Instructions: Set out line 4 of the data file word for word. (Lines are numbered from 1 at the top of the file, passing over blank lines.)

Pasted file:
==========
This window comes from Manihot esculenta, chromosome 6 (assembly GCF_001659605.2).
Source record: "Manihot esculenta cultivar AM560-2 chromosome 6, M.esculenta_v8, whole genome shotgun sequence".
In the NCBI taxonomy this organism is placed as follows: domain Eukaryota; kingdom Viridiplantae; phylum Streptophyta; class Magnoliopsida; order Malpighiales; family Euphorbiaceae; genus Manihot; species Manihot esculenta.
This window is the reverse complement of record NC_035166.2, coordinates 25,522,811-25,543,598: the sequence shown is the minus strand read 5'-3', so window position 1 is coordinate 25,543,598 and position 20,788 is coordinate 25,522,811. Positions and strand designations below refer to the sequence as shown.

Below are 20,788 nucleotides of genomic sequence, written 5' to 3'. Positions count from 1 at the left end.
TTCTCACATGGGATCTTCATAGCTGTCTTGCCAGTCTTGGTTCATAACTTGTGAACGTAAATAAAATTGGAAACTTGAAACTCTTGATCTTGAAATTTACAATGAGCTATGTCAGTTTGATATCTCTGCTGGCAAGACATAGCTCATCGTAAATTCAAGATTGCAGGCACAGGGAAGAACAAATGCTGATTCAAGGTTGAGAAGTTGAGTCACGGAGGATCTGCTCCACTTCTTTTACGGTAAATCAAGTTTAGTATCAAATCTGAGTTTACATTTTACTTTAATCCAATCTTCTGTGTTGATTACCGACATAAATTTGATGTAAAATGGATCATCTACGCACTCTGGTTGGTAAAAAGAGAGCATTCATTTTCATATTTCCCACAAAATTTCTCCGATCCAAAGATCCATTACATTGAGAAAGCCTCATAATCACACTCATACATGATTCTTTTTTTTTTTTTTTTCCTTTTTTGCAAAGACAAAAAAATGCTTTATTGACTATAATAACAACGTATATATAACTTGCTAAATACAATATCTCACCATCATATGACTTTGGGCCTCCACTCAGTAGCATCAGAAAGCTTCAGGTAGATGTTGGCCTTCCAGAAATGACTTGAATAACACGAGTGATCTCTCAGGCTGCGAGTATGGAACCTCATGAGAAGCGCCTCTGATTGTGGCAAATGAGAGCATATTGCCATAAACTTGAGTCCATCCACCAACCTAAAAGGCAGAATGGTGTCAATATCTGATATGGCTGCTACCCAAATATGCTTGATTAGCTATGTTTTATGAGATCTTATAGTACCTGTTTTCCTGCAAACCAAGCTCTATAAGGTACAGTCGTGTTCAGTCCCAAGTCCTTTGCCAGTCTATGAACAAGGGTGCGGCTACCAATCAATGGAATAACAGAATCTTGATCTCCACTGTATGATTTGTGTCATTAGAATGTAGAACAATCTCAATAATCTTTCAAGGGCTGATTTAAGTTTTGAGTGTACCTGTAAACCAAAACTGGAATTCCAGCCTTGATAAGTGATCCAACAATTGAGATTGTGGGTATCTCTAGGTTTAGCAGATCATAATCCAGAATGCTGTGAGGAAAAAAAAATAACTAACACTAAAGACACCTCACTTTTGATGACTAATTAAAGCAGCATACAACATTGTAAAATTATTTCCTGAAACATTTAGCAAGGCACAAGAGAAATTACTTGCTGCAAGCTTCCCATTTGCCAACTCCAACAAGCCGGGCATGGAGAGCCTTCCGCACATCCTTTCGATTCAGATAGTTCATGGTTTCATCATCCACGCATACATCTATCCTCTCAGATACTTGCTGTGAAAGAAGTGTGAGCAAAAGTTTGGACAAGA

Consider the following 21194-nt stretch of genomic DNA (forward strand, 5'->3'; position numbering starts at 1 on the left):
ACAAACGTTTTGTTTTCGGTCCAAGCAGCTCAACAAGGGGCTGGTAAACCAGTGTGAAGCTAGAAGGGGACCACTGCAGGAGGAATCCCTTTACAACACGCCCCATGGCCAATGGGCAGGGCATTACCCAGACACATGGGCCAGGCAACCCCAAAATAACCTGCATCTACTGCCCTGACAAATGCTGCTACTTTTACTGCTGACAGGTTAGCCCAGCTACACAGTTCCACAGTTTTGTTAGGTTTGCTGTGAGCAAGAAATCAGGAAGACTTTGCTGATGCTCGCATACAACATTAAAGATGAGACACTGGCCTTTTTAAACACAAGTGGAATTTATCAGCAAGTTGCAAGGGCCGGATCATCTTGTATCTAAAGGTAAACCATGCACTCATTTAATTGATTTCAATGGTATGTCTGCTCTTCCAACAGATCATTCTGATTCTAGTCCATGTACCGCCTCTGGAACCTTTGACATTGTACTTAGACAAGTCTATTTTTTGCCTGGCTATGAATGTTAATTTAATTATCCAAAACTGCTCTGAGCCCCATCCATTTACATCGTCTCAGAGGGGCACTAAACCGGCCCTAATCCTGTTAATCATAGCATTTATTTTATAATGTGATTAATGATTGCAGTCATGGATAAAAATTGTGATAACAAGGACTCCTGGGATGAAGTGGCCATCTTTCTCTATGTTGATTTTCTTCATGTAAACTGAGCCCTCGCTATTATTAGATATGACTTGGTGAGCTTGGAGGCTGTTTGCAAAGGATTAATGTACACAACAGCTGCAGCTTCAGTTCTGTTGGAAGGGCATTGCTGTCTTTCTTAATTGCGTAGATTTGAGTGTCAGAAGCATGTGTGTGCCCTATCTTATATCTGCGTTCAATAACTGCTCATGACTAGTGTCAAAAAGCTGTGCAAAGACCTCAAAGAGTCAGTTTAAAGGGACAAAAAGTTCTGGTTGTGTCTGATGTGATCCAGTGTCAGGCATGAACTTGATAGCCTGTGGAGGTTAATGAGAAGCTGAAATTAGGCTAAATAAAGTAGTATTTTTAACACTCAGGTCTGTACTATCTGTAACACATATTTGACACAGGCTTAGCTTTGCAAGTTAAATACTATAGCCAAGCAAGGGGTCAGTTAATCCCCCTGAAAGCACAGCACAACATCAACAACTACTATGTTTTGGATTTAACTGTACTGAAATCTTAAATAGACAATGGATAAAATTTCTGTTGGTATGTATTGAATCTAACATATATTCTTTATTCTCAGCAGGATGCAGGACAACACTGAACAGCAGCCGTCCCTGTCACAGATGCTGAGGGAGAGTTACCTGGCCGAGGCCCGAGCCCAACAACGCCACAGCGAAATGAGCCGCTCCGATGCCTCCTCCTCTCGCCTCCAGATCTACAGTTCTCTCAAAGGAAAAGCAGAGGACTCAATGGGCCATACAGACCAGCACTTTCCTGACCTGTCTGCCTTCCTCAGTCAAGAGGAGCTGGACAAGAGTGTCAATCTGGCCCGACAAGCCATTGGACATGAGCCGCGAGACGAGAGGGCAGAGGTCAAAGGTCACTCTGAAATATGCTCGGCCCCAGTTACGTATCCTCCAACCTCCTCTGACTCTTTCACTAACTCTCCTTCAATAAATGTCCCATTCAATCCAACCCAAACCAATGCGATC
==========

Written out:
This window is the reverse complement of record NC_035166.2, coordinates 25,522,811-25,543,598: the sequence shown is the minus strand read 5'-3', so window position 1 is coordinate 25,543,598 and position 20,788 is coordinate 25,522,811. Positions and strand designations below refer to the sequence as shown.